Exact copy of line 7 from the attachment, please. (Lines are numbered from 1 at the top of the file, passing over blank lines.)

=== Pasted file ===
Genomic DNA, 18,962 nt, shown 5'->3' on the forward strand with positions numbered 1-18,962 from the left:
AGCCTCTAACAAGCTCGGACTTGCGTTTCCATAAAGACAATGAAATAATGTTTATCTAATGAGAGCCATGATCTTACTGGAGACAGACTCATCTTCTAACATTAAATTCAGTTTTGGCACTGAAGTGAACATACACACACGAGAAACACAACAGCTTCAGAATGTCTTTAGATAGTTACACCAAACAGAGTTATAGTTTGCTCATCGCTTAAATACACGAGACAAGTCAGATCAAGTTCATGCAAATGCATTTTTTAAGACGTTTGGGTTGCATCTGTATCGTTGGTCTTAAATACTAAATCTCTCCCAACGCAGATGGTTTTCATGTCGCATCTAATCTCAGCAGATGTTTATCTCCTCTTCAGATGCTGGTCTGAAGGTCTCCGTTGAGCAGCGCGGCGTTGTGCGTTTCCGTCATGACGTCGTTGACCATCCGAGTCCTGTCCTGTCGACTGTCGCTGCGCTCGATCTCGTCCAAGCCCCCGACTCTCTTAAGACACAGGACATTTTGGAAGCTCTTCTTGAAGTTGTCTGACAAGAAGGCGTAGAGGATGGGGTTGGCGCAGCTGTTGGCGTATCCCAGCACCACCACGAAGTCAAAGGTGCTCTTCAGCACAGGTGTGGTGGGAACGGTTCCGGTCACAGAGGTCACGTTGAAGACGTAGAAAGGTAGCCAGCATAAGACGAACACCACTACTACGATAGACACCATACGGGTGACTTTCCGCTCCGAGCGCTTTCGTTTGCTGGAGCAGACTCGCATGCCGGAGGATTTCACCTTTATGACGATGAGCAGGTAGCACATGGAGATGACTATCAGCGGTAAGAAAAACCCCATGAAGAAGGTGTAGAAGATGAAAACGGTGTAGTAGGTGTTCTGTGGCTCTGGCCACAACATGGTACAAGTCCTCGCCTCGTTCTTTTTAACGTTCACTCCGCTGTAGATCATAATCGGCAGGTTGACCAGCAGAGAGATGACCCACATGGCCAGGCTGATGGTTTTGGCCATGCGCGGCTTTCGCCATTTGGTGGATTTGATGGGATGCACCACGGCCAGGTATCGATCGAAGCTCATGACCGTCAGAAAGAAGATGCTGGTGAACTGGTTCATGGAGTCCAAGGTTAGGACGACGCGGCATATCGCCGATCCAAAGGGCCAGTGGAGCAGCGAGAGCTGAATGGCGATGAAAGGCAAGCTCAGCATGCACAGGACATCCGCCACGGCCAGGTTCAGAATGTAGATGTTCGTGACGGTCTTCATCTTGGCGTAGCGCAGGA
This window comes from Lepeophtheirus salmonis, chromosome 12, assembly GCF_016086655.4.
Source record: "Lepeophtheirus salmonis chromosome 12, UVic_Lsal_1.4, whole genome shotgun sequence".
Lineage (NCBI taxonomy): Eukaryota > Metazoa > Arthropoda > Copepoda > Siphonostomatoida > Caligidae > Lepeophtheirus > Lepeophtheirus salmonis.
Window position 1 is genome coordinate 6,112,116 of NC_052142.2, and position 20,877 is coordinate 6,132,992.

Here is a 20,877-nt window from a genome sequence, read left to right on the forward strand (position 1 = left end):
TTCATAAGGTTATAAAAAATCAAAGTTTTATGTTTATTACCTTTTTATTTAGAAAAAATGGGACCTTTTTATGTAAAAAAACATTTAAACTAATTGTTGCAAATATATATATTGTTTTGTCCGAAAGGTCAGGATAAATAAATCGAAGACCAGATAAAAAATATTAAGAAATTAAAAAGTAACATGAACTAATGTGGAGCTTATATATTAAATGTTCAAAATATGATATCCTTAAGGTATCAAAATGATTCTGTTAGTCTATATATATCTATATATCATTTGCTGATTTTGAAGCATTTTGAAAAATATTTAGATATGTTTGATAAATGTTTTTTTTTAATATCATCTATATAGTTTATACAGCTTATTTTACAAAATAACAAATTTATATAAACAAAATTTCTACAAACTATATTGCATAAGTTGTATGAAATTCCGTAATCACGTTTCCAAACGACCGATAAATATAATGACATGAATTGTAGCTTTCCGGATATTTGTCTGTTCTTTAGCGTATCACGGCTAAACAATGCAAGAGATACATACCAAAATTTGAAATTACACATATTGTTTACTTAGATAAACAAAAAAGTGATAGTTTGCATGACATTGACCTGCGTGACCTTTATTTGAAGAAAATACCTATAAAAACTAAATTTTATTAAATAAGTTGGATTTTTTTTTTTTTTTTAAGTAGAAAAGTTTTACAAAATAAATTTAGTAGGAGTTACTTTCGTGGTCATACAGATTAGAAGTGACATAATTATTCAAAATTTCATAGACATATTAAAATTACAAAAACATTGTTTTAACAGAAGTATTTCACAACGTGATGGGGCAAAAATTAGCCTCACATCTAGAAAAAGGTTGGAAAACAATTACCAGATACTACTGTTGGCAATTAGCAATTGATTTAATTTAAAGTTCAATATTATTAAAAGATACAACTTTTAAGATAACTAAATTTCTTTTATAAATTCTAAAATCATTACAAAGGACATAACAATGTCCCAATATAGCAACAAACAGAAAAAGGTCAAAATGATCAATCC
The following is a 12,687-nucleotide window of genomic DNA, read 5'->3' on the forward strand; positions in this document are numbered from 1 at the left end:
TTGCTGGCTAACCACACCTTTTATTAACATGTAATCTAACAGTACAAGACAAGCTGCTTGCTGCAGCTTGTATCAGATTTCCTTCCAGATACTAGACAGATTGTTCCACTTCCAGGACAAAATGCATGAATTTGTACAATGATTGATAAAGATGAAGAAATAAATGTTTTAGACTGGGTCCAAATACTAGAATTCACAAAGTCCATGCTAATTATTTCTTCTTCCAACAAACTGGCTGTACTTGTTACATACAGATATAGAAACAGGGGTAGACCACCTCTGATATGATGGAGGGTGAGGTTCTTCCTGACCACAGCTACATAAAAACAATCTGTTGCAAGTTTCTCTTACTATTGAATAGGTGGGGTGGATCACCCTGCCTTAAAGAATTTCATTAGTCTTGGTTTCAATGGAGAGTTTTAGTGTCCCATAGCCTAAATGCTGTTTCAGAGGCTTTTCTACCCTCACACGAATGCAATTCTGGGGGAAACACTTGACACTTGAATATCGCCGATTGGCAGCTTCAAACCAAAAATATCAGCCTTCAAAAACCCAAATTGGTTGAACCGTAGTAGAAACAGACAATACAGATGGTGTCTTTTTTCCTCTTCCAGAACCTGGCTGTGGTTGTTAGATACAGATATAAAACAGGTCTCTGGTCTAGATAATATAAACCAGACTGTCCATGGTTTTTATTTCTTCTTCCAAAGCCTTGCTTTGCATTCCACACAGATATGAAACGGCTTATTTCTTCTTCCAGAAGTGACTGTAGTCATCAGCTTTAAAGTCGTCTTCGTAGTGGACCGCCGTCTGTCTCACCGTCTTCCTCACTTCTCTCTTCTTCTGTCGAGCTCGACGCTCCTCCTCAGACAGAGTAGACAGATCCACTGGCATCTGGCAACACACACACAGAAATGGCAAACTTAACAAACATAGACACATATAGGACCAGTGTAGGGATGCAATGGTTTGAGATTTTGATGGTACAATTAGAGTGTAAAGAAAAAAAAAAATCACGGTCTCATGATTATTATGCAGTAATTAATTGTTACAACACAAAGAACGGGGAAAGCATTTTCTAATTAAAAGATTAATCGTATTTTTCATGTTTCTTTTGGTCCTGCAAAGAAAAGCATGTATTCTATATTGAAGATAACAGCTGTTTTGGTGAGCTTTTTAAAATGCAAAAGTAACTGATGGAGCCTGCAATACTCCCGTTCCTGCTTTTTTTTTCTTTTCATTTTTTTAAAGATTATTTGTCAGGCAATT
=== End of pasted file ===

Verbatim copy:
Here is a 20,877-nt window from a genome sequence, read left to right on the forward strand (position 1 = left end):